Scamming ATM Cards for Fun and Profit

It’s a lot easier than you might think for the Ruskies to start vacuuming funds from your account after they steal the account number and PIN codes from Office Max.

All you need is a $100 reader and a $1500-$2000 encoder. You can buy a reader and the necessary software at Staples. The encoders can be had on eBay.

The Red Tape Chronicles writes,
For demonstration purposes, the Deignan brothers took my debit card, dropped it in an encoder, copied the data from the back, and handed the card back to me. Then they took a piece of white plastic, a second card, inserted that into the encoder, and essentially pasted my ATM information onto the second card. The process took less than 15 seconds.

Within moments, the was able to withdraw $100 from his bank account using one of these manufactured white cards.

We just changed our PIN code this weekend. The Washington Mutual bank officer asked if our new ATM card had arrived yet. We said no, we hadn’t requested a new card. Peering a little skeptically, the officer asked why we wanted to change our PIN. We said, “I just want to.”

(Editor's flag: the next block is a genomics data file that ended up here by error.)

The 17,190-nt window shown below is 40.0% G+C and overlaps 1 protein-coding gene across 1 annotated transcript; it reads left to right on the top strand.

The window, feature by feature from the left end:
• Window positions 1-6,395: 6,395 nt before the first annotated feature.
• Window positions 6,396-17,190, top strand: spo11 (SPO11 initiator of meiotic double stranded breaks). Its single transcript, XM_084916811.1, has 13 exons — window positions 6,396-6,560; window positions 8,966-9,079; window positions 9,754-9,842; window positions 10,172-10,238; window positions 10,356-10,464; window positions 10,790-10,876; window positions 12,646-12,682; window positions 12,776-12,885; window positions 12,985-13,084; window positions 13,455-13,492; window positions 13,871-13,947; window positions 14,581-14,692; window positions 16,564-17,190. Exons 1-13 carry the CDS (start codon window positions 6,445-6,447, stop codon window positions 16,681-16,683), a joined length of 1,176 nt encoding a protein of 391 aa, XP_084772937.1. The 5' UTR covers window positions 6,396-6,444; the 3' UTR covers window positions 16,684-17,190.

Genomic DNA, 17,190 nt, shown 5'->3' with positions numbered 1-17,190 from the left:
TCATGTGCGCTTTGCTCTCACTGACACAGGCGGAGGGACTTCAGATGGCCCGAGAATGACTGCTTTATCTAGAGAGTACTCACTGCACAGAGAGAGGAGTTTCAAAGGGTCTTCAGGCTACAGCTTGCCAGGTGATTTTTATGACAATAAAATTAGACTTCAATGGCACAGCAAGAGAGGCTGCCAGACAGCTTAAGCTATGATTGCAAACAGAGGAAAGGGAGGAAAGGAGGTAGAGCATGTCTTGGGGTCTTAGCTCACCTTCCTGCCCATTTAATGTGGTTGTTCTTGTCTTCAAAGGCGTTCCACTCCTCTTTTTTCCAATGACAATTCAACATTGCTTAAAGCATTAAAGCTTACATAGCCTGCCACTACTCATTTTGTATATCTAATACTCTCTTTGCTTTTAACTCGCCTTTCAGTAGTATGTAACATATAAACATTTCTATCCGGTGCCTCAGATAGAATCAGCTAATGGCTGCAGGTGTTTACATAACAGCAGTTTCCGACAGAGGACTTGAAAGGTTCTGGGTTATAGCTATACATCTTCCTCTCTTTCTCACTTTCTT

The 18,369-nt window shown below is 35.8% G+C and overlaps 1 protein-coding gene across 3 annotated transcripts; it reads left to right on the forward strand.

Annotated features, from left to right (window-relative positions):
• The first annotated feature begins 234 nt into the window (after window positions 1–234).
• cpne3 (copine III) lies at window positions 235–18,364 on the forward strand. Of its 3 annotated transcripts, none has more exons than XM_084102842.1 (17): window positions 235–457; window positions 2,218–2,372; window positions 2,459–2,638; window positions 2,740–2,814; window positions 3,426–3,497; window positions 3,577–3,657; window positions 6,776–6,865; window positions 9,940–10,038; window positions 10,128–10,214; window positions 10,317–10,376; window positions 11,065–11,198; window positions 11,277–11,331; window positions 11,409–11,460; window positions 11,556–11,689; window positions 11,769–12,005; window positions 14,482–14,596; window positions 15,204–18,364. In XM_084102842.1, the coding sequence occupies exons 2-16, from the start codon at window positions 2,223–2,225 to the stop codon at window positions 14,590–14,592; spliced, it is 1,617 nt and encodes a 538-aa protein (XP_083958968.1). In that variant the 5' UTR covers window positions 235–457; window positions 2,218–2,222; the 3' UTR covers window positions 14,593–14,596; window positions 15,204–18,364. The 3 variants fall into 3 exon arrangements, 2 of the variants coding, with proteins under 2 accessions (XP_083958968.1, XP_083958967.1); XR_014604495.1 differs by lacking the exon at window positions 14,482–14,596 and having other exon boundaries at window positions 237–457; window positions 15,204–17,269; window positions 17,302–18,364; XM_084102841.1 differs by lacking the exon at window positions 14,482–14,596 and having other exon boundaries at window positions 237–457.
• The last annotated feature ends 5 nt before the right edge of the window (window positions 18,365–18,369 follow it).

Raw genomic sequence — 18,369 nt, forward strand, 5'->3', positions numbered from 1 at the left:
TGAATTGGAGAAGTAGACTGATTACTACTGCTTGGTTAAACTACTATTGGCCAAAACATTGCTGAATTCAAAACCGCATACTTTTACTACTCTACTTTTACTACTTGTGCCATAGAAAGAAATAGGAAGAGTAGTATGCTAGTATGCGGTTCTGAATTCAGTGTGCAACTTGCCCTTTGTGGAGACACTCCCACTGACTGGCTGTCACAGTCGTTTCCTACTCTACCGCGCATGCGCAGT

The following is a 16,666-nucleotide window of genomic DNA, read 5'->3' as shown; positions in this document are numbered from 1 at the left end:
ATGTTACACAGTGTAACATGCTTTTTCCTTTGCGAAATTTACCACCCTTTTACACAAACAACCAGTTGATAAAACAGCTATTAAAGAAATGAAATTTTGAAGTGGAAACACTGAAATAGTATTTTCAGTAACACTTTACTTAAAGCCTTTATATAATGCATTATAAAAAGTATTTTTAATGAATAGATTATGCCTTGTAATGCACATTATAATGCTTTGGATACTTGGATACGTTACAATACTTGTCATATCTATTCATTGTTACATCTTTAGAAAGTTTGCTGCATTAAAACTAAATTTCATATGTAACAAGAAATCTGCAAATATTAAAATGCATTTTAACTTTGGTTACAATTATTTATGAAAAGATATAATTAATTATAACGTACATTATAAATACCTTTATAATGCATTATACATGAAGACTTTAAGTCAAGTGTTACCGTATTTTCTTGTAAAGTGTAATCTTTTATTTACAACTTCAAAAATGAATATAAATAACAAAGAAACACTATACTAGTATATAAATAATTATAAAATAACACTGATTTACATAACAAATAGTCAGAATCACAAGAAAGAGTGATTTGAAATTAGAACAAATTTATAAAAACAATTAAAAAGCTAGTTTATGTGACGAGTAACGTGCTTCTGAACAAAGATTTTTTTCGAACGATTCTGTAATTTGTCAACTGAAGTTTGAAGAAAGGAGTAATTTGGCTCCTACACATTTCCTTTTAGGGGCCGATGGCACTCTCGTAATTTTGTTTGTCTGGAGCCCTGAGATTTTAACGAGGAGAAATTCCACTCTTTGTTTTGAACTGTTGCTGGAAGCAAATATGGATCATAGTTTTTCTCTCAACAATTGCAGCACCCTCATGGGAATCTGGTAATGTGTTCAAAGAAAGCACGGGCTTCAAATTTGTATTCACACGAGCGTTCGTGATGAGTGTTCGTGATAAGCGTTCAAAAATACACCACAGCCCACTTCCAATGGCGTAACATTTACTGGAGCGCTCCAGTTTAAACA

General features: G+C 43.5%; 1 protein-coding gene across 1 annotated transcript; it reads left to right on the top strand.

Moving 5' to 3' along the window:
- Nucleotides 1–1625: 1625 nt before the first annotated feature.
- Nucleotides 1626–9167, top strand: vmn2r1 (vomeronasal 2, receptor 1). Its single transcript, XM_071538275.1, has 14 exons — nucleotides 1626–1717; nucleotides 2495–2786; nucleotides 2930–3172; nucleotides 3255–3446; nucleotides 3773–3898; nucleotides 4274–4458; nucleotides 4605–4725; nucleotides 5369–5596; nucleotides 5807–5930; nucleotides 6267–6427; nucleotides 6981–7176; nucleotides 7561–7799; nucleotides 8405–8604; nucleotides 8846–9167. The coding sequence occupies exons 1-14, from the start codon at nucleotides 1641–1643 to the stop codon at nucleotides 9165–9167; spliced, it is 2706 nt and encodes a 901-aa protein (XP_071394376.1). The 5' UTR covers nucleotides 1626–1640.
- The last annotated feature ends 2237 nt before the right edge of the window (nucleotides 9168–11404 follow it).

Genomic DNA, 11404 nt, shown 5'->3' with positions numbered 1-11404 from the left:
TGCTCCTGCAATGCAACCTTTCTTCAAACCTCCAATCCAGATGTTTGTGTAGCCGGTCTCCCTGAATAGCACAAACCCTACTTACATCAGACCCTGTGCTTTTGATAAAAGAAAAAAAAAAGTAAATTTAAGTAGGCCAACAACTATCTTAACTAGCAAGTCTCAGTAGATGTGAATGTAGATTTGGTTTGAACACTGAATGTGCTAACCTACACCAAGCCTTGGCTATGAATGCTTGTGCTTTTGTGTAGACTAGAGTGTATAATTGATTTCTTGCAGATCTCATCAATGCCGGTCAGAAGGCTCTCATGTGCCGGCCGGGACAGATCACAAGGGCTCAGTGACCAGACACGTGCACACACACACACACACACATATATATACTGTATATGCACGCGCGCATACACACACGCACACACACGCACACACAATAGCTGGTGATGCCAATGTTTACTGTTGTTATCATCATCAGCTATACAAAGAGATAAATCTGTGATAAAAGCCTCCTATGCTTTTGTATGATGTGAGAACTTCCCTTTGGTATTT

A few moments later at the bank’s encoder and we were lock and load. Unfortunately the bank was closing, otherwise we would
ve stuck around and quizzed them on what they knew about the debit card hacks and what they were going to do about it.

We’ve also been using our debit card as a credit card in order to avoid punching our PIN code in and having it possibly get stolen. Sometimes it takes a few extra steps. Often the clerks automatically set it up to enter the PIN and we’ve just had to ask, can you please ring this up as a credit card? It’s worth the hassle. If you haven’t changed your PIN yet, do so now.

Because, as Digg member incognegro wrote,
In Soviet Russia, the debit card scams you!

Previously: ATM Scam UPDATE: Crooks Caught!